On November 17, I attended the WE FOR SHE Forum in Vancouver together with WCT BC Co-Chair Briana Sim. It was an exhilarating, and exhausting event, but now that I have had some time to digest my impressions, I would like to share a few highlights.
The WE FOR SHE Forum is an annual event that brings together women’s organizations, companies, business leaders, government representatives and young women to discuss how to advance gender equity. This year, the forum focused on different ways in which we can all step it up for gender equality. Organized by the Province of British Columbia, the Greater Vancouver Board of Trade, and the Women’s Enterprise Centre, the event attracted more than 1,500 participants.
The event is unique in that it focuses on gender equity, attracts an impressive number of participants, and provides a forum for youth and business leaders to meet. Out of the 1,500 participants, about half were high school students from different schools across the province. The program was designed to provide something for everyone, ensuring the audience stayed active and engaged. Keynotes were mixed with short presentations and panel discussions, and there were additional activities during the breaks. There were also table discussions, allowing youth and business leaders to share experiences.
It is hard not to be in awe when you are in a room surrounded by 1,500 people who are all passionate about gender diversity, listening to the stories shared by some of Canada’s amazing women role models. Rebecca Duncan immediately set the mood in the morning when she said that it is “one heart, one mind”. There should be no “us and them”, it really is we for she. That was emphasized in the first panel discussion that talked about how we can activate men and boys.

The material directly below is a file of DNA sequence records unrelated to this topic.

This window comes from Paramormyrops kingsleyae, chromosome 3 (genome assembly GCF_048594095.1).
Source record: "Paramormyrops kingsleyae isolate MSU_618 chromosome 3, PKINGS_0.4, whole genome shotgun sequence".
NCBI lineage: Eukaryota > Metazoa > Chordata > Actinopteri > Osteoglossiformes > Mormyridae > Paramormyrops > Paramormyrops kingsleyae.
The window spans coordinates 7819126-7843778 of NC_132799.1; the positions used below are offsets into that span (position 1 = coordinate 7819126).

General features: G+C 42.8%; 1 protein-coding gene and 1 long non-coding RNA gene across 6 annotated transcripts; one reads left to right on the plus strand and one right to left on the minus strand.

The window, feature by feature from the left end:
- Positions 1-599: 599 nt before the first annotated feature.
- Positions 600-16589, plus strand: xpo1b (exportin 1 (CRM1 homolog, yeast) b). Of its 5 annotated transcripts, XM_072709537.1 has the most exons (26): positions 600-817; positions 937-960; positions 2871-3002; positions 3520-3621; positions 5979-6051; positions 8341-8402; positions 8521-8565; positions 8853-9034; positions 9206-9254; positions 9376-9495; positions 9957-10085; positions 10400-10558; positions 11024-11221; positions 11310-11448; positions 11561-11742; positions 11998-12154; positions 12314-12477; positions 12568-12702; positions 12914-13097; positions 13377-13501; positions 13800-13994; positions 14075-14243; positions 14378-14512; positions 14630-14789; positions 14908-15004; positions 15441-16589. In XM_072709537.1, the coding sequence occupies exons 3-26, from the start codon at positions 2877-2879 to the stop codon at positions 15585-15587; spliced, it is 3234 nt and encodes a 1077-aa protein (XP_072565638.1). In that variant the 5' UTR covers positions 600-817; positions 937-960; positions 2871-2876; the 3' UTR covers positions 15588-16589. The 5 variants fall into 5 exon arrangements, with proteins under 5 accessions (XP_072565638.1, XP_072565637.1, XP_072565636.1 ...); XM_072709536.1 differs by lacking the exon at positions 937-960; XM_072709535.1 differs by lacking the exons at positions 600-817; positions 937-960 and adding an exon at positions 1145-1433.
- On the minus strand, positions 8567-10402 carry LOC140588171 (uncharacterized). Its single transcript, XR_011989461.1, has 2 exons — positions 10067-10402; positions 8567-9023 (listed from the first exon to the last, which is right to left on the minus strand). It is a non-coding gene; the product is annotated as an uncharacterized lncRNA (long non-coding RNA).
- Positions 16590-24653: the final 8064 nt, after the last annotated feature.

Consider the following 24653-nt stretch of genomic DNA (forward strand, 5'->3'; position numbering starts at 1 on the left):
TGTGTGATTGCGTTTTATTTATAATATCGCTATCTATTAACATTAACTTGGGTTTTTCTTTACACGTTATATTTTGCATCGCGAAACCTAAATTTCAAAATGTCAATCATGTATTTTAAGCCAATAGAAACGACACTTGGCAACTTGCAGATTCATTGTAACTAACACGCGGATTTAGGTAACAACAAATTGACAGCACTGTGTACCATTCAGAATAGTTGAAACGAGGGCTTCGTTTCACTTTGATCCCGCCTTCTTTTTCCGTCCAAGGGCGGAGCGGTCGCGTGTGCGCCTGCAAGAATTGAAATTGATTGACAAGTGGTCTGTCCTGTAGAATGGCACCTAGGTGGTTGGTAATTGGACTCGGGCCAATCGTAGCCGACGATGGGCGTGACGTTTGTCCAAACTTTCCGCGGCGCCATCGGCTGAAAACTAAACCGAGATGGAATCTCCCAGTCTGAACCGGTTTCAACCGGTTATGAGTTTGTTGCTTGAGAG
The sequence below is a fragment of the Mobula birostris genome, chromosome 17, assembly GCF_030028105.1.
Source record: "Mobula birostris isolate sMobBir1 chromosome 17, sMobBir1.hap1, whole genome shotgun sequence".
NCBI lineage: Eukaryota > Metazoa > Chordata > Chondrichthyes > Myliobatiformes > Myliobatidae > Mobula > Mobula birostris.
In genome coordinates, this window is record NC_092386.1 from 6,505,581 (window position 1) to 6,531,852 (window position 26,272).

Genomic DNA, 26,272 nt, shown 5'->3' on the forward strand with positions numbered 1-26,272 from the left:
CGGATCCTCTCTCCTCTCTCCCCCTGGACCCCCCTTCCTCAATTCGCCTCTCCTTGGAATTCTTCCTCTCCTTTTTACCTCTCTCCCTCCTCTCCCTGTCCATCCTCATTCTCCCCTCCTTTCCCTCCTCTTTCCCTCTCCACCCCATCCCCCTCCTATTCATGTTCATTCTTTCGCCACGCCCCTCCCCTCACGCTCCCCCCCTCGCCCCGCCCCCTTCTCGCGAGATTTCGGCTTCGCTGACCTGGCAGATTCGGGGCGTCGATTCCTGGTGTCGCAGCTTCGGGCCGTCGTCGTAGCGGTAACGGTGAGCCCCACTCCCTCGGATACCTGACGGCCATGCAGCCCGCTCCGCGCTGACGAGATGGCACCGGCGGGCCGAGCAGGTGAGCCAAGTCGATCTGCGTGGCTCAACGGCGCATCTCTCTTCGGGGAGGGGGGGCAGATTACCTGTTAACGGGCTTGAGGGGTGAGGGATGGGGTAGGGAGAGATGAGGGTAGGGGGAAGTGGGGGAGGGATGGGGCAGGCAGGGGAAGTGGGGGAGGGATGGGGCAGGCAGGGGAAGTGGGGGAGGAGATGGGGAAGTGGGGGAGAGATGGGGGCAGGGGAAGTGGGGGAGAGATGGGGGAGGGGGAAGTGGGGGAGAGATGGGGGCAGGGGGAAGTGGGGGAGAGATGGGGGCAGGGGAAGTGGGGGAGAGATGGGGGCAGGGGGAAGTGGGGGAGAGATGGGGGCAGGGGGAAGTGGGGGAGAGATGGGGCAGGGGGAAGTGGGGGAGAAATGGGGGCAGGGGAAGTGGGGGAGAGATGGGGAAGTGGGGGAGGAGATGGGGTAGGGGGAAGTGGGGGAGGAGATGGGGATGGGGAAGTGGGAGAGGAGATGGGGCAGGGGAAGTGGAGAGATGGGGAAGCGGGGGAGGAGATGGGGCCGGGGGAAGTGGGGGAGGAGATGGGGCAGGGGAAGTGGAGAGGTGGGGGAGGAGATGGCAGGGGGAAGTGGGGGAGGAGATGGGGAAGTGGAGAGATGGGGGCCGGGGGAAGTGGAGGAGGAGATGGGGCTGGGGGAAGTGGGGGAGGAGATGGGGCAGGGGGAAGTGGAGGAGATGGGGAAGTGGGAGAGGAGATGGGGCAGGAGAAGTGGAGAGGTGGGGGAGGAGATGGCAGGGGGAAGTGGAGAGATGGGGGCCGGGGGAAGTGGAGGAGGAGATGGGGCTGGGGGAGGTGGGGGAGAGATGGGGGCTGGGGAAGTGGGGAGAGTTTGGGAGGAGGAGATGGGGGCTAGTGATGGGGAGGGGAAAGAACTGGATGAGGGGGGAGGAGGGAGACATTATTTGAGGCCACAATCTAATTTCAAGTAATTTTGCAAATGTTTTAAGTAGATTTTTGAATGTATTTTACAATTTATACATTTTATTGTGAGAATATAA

The second panel discussion brought up another highly relevant topic: gender equity in pay and on boards. There is no doubt that women are still underrepresented on boards and in leadership positions, and male privilege is most certainly a real thing. However, there are other types of privileges too, and Kory Wilson, Executive Director of Indigenous Initiatives and Partnerships at BCIT, reminded us that we must recognize our own privilege.
The forum presented us with three calls for action: speak up, step up and act up. In her lunch keynote, Hon. Carol James reiterated this when she said “Stand up for what you believe in, and you can have an impact; you can lead change”. It was a good reminder that we all need to be part of the change we wish to see.
At the end of the day we were asked to take action and commit to change. My commitment is to speak up when I witness non-inclusive behaviour – what is yours?